The idea for this book was born during my first telephone conversation with Maisie Lord. Although she knew about Brickman’s letter, she was surprised to hear that its author was not the person he had purported to be, if indeed he was anyone at all. She assumed her mother had been in touch with him but knew nothing about the particulars of their connection. Harriet Burden’s artworks had all been catalogued and stored by the time I spoke to Maisie, and she had been at work on a documentary film about her mother for several years. The film includes voice-over excerpts from the twenty-four private journals her mother began keeping after her husband, Felix Lord, died in 1995, each one labeled with a letter of the alphabet. As far as Maisie knew, none of the diaries mentioned Brickman. (I found two references to R.B., presumably Richard Brickman, but nothing more revealing than that.) Maisie, however, felt sure her mother had left a number of “clues” inside the journals, not only to her pseudonymous project but also to what she called “the secrets of my mother’s personality.”

Two weeks after our phone call, I flew to New York, where I met with Maisie, her brother, Ethan Lord, and Burden’s companion, Bruno Kleinfeld, all of whom spoke to me at great length. I viewed hundreds of artworks Burden had never shown anywhere, and her children informed me that her work had just been taken by the prestigious Grace Gallery in New York City. The Burden retrospective mounted in 2008 would garner the respect and recognition the artist had so desperately longed for, essentially launching her career posthumously. Maisie showed me rushes from her unfinished film and, most crucially, gave me access to the notebooks.

While reading the hundreds of pages Burden had written, I found myself by turns fascinated, provoked, and frustrated. She kept many journals simultaneously. She dated some entries, but not others. She had a system of cross-referencing the notebooks that was sometimes straightforward but at other times appeared byzantine in its complexity or nonsensical. In the end, I gave up trying to decode it. Her handwriting shrinks into illegibility on some pages and on others grows so large that a few sentences take up an entire page. Some of her texts are obscured by drawings that intrude into the written passages. A few of the notebooks were full to bursting and others contained only a few paragraphs. Notebook A and Notebook U were mostly autobiographical, but not entirely. She kept elaborate notes on artists she loved, some of whom take up many pages of a notebook. Vermeer and Velázquez share V, for example. Louise Bourgeois has her own notebook under L, not B, but L contains digressions on childhood and psychoanalysis. William Wechsler, Notebook W, contains notes on Wechsler’s work but also lengthy asides on Lawrence Sterne’s
Tristram Shandy
and Eliza Heywood’s
Fantomina
, as well as a commentary on Horace.

Many of the journals are essentially notes on her reading, which was voluminous and darted in and out of many fields: literature, philosophy, linguistics, history, psychology, and neuroscience. For unknown reasons, John Milton and Emily Dickinson shared a notebook labeled G. Kierkegaard is in K, but Burden also writes about Kafka in it, with several passages on cemeteries as well. Notebook H, on Edmund Husserl, has pages on Husserl’s idea about “the intersubjective constitution of objectivity” and the consequences of such an idea on the natural sciences, but also tangents on Maurice Merleau-Ponty, Mary Douglas, and a “Fantasy Scenario” on artificial intelligence. Q is devoted to quantum theory and its possible use for a theoretical model of the brain. On the first page of Notebook F (for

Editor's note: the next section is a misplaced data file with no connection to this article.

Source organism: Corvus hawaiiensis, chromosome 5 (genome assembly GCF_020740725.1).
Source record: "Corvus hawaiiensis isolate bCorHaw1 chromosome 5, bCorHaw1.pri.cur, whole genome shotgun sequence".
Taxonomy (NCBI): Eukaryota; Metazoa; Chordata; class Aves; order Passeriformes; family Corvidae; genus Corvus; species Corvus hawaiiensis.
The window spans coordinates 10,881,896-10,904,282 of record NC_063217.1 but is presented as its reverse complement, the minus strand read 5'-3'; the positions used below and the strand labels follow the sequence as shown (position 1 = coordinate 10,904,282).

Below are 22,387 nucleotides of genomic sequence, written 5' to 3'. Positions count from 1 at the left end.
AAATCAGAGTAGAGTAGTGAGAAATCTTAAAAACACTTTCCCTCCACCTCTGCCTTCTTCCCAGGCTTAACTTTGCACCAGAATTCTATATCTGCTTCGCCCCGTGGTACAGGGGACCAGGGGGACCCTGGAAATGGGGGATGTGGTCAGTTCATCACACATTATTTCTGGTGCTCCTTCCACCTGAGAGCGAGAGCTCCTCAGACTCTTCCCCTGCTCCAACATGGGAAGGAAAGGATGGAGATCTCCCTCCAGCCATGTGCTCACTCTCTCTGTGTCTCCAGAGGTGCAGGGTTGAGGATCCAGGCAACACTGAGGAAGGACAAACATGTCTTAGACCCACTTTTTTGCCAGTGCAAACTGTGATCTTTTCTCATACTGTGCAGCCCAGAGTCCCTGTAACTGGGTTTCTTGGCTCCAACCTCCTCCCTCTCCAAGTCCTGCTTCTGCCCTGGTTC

female
, apparently), Burden writes, “Hymns to the Fair Sex.” Page after page of quotations follow. A small sample will suffice to give the flavor. Hesiod: “Who trusts a woman, that man trusts a swindler.” Tertullian: “You [woman] are the devil’s gateway.” Victor Hugo: “God became man, granted. The devil became a woman.” Pound (Canto XXIX): “The female / Is an element, the female / Is chaos, an octopus / A biological process.” Along with these examples of blatant misogyny, Burden had stapled dozens of newspaper and magazine articles onto a single page with the word
suppressed
written on it. There was no common theme to these miscellaneous pieces, and I wondered why they had been lumped together. And then it dawned on me that what they shared were lists. Every article included a list of contemporary visual artists, novelists, philosophers, and scientists, in which no woman’s name appeared.

In V, Burden also quotes scholarly books, with and without citation. I found this quotation: “The ‘woman-as-monster’ image—with women depicted as snakes, spiders, extraterrestrials, and scorpions—is very common in boys’ literature, not only in the United States but also in Europe and Japan (see T, p. 97).” The parenthetical reference is to Burden’s own Notebook T, for
teratology
, the study of monsters, which, as Burden explains on its first page, is “the category that is not a category, the category to hold what can’t be held.” Burden was preoccupied by monsters and collected references to them in both science and literature. On page 97 of Notebook T, Burden quotes Rabelais, whose comic monsters changed the face of literature, noting that Gargantua is not born through the usual orifice: “Thanks to this unfortunate accident there took place a weakening of the uterus; the child leapt up through the Fallopian tubes to a hollow vein and, scrambling across the diaphragm to the upper arm where this vein divides in two, he left the fork and crawled out through the left ear” (Book I, Chapter 6). Immediately after this, she writes, “But the monster is not always a Rabelaisian wonder of hearty appetites and boundless hilarity. She is often lonely and misunderstood (see M and N).”